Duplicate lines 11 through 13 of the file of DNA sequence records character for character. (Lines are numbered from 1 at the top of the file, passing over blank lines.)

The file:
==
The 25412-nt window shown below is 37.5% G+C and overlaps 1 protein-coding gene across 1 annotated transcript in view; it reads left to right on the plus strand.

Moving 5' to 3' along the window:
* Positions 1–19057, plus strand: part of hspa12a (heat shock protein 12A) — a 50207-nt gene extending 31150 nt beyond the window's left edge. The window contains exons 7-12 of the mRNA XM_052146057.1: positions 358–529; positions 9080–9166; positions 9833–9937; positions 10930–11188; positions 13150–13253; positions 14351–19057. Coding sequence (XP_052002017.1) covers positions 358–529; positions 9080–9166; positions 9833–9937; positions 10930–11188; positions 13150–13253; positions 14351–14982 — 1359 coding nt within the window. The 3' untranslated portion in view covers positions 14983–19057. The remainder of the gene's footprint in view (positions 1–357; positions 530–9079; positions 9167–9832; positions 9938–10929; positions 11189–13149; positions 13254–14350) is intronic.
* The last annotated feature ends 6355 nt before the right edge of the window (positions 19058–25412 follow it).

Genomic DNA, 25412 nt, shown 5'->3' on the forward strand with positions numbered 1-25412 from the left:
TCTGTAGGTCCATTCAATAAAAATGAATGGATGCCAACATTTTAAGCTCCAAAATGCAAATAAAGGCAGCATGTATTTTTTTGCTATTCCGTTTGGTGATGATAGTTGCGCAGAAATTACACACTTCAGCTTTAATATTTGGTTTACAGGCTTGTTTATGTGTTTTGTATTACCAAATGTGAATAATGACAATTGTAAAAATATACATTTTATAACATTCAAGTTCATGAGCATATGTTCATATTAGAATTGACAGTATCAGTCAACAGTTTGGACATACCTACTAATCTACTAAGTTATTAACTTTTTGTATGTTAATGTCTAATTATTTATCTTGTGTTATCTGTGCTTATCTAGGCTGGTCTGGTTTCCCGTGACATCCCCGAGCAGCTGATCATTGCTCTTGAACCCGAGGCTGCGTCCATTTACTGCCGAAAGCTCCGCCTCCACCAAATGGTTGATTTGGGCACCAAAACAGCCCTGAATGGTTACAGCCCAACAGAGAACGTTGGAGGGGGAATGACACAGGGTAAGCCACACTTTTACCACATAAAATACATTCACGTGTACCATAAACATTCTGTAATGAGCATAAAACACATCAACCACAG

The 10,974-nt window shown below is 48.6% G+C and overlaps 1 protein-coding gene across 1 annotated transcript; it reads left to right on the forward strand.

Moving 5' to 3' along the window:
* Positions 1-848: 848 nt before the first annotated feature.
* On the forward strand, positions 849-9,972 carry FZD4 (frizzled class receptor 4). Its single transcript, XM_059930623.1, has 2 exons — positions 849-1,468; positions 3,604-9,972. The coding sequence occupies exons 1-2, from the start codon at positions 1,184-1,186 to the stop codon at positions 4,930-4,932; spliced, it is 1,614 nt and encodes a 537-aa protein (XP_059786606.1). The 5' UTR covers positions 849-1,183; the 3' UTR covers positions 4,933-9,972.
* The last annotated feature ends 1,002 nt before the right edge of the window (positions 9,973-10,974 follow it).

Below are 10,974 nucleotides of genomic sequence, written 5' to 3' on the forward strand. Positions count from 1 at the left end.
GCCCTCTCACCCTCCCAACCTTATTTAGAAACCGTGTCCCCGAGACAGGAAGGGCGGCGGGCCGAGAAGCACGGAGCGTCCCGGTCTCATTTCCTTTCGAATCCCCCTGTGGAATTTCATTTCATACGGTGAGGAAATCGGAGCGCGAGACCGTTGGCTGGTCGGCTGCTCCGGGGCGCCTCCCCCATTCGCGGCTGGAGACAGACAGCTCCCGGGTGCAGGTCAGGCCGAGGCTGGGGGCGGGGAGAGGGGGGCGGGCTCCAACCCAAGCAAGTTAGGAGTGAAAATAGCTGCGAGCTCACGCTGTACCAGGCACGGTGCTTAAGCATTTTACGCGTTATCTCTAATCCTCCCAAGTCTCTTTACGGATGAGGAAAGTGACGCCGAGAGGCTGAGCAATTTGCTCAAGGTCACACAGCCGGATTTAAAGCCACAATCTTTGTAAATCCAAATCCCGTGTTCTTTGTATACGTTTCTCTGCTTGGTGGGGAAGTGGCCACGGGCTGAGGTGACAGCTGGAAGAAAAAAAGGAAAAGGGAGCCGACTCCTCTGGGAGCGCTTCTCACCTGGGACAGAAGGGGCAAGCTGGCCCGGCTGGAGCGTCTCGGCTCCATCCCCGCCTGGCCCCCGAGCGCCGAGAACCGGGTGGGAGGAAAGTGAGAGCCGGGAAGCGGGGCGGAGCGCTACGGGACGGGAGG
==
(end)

* The last annotated feature ends 1,002 nt before the right edge of the window (positions 9,973-10,974 follow it).

Below are 10,974 nucleotides of genomic sequence, written 5' to 3' on the forward strand. Positions count from 1 at the left end.
GCCCTCTCACCCTCCCAACCTTATTTAGAAACCGTGTCCCCGAGACAGGAAGGGCGGCGGGCCGAGAAGCACGGAGCGTCCCGGTCTCATTTCCTTTCGAATCCCCCTGTGGAATTTCATTTCATACGGTGAGGAAATCGGAGCGCGAGACCGTTGGCTGGTCGGCTGCTCCGGGGCGCCTCCCCCATTCGCGGCTGGAGACAGACAGCTCCCGGGTGCAGGTCAGGCCGAGGCTGGGGGCGGGGAGAGGGGGGCGGGCTCCAACCCAAGCAAGTTAGGAGTGAAAATAGCTGCGAGCTCACGCTGTACCAGGCACGGTGCTTAAGCATTTTACGCGTTATCTCTAATCCTCCCAAGTCTCTTTACGGATGAGGAAAGTGACGCCGAGAGGCTGAGCAATTTGCTCAAGGTCACACAGCCGGATTTAAAGCCACAATCTTTGTAAATCCAAATCCCGTGTTCTTTGTATACGTTTCTCTGCTTGGTGGGGAAGTGGCCACGGGCTGAGGTGACAGCTGGAAGAAAAAAAGGAAAAGGGAGCCGACTCCTCTGGGAGCGCTTCTCACCTGGGACAGAAGGGGCAAGCTGGCCCGGCTGGAGCGTCTCGGCTCCATCCCCGCCTGGCCCCCGAGCGCCGAGAACCGGGTGGGAGGAAAGTGAGAGCCGGGAAGCGGGGCGGAGCGCTACGGGACGGGAGG